1. The Kingkiller Chronicles by Patrick Rothfuss

DAW Books
 
It’s not an understatement to say that this is the very best fantasy series currently underway. It’s only two books in at the moment (well, two and a half), so it’s a perfect time to jump in and get started. A rich and compelling story of a brilliant young man’s rise to become a legendary magician, framed by a present where he is middle-aged and seemingly powerless.

2. The Stormlight Archive by Brandon Sanderson

Tor Books
 
Another series that only has two books so far, so now’s the time to get involved. The one issue is that they’re BIG books, so the two Stormlight Archives feel more like four books. Luckily, they’re incredible, so you’ll tear through them. RIYL: really big swords, sorcery, and massive battle sequences.

3. A Song of Ice and Fire by George R.R. Martin

A Song of Ice and Fire by George R.R. Martin
Bantam Books
A Song of Ice and Fire, the series that A Game of Thrones belongs to, is a modern classic. If you enjoy the HBO show, you owe it to yourself to read the books. (Just be prepared for this thing to start real tight and end up sprawling.)

4. The Lord of the Rings by J.R.R. Tolkien

The Lord of the Rings by J.R.R. Tolkien
Ballentine Books
If you’re reading a list of the best fantasy books, there’s like a 0% chance you haven’t read The Lord of the Rings books already, but just in case you somehow haven’t, you should. Required reading. Prerequisite for all fantasy.

5. The Lightbringer series by Brent Weeks

Orbit Books
Orbit Books
 
Solid fantasy books with an intricate and fascinating system of magic. A little bit like how the power rings work in the Green Lantern comic books, except set in a fantasy world.

6. His Dark Materials by Philip Pullman

Scholastic
Adrian Hon, mssv.net / Via en.wikipedia.org/Philip_Pullman
 
Classic storybook fantasy full of witches, magic animal companions, and badass polar bears covered in armor. These books skew a little younger, but are still fun to read for adults as well.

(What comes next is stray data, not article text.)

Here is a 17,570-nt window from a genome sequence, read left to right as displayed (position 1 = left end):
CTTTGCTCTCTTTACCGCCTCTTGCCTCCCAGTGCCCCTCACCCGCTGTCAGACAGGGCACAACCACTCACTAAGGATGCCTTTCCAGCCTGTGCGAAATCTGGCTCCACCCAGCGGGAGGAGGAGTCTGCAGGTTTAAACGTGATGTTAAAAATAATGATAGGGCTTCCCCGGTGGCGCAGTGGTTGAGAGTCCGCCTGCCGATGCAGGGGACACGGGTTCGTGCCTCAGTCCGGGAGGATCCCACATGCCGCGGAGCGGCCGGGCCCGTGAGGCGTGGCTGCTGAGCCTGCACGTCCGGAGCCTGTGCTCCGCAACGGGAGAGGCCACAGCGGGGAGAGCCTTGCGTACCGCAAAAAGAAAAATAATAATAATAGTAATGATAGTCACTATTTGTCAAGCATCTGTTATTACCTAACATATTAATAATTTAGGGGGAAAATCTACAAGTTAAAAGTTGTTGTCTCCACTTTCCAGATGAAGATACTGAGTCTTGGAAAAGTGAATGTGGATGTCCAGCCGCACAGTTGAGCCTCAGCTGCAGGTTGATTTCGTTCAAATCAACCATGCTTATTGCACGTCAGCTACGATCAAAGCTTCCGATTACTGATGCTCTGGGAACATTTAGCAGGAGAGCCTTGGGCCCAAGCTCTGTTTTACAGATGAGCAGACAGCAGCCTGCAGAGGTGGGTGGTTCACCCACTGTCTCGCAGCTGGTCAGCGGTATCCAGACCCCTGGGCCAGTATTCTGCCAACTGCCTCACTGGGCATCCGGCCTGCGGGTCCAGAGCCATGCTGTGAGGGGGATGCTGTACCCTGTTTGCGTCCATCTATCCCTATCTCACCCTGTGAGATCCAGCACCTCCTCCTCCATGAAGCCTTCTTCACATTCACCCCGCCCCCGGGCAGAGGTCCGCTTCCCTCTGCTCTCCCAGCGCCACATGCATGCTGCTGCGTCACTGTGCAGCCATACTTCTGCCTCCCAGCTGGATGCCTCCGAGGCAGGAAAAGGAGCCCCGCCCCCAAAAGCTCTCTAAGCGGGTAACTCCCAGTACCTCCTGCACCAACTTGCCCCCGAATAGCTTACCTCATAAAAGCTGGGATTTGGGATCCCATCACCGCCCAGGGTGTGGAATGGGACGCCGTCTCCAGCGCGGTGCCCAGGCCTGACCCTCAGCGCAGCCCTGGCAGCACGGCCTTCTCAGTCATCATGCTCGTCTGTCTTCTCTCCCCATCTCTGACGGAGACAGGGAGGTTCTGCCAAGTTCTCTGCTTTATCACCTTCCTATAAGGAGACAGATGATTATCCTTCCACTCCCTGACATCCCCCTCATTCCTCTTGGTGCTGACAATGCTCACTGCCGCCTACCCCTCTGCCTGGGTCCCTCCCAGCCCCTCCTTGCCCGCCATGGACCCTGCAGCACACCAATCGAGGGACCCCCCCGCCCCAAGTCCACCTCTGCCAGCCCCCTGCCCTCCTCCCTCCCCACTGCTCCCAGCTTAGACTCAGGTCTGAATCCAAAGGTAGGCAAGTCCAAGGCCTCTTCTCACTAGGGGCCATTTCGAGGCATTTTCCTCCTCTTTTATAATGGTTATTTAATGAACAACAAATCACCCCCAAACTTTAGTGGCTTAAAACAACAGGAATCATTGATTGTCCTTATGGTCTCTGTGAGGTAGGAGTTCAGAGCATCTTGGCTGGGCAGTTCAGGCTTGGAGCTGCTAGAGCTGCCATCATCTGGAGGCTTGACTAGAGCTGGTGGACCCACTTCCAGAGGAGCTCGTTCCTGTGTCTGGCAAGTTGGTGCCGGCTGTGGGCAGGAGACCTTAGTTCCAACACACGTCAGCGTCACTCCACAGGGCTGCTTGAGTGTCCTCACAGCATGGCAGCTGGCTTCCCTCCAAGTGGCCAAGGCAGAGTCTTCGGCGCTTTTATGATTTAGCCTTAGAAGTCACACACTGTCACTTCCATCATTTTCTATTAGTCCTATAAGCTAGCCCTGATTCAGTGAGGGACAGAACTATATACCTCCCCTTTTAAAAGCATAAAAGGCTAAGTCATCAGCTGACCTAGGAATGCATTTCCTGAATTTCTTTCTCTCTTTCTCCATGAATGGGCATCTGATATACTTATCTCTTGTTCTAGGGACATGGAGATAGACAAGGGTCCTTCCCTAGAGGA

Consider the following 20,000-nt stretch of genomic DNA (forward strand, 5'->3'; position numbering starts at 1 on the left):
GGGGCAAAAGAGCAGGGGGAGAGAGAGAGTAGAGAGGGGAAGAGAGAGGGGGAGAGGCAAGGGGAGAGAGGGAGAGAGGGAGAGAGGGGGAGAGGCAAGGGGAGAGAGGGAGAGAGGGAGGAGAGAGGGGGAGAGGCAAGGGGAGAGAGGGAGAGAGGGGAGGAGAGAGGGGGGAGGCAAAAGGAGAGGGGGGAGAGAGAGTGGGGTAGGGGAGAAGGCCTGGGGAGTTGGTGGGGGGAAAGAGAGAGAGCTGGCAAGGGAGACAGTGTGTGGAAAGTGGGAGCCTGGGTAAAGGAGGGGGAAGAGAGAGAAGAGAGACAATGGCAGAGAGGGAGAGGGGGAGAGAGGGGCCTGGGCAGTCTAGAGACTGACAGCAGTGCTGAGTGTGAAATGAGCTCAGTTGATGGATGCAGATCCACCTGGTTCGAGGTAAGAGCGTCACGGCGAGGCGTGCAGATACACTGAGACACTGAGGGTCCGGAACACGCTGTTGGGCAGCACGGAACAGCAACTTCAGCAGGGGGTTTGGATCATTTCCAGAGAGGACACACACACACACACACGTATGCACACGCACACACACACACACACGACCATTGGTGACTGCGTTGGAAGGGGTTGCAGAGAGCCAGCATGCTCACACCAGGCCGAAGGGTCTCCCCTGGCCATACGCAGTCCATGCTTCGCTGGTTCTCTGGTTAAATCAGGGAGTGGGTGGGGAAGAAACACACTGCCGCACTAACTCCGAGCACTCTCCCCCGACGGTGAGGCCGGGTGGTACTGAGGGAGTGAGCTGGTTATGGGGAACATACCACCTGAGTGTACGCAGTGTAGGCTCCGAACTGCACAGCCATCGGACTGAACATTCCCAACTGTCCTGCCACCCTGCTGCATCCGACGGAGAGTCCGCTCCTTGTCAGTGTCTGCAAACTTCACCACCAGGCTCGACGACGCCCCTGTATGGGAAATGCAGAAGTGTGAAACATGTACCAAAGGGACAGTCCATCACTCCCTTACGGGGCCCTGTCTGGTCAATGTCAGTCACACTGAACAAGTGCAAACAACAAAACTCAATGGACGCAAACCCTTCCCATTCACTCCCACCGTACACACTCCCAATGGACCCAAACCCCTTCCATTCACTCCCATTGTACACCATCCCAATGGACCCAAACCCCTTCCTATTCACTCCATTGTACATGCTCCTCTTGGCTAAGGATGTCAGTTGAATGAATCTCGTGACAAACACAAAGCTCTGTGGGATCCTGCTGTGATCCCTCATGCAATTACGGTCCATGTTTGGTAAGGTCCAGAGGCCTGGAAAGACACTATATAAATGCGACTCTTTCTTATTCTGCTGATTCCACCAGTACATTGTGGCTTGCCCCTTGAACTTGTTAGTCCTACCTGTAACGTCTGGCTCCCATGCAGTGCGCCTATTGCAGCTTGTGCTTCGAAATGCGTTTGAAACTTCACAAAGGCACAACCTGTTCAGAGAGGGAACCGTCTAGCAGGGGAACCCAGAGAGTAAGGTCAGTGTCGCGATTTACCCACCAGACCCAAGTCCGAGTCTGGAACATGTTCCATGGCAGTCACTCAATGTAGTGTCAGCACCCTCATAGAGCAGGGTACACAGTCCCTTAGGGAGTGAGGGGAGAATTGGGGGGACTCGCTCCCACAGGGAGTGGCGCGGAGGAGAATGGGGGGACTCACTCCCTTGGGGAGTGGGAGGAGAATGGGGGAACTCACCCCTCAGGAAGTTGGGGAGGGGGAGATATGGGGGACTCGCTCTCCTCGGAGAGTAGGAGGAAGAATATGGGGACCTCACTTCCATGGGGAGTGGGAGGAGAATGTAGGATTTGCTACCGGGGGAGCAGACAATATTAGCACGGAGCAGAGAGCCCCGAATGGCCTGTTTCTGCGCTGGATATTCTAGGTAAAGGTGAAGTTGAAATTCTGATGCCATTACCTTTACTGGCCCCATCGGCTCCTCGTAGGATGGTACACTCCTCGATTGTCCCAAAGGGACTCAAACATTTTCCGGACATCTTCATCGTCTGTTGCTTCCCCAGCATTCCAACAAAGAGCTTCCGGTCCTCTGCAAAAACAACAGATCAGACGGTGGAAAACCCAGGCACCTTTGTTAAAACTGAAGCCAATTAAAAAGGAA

7. Discworld by Terry Pratchett

Discworld by Terry Pratchett
Harper Collins
Discworld isn’t a traditional fantasy cycle, but more of a fantasy-themed and generally humorous collection of books, short stories, encyclopedias, and maps. There are 40 books in eight different storylines, so it’s quite an undertaking. Sadly, Terry Pratchett died earlier this year, and the final Discworld book, The Shepherd’s Crown, is expected to hit shelves this fall.

8. The First Law by Joe Abercrombie

The First Law by Joe Abercrombie
Orbit Books
As violent, gritty, and unpredictable as Game of Thrones, but with more heart, humor, and sense of play. This series will draw you in immediately and make you fall in love with its troubled, complicated lead characters.

9. The Sword of Shannara Trilogy by Terry Brooks

Del Rey
Ranger714 / Via en.wikipedia.org/Terry_Brooks
 
Elves, Dark Lords, and quests to retrieve mythical swords in order to vanquish said Dark Lords. These are classic, epic fantasy books that feel an awful lot like the Lord of the Rings series at times, which isn’t necessarily a bad thing. The Lord of the Rings books are, after all, very, very good indeed.

10. Demon Cycle by Peter V. Brett

Harper Colins Publisher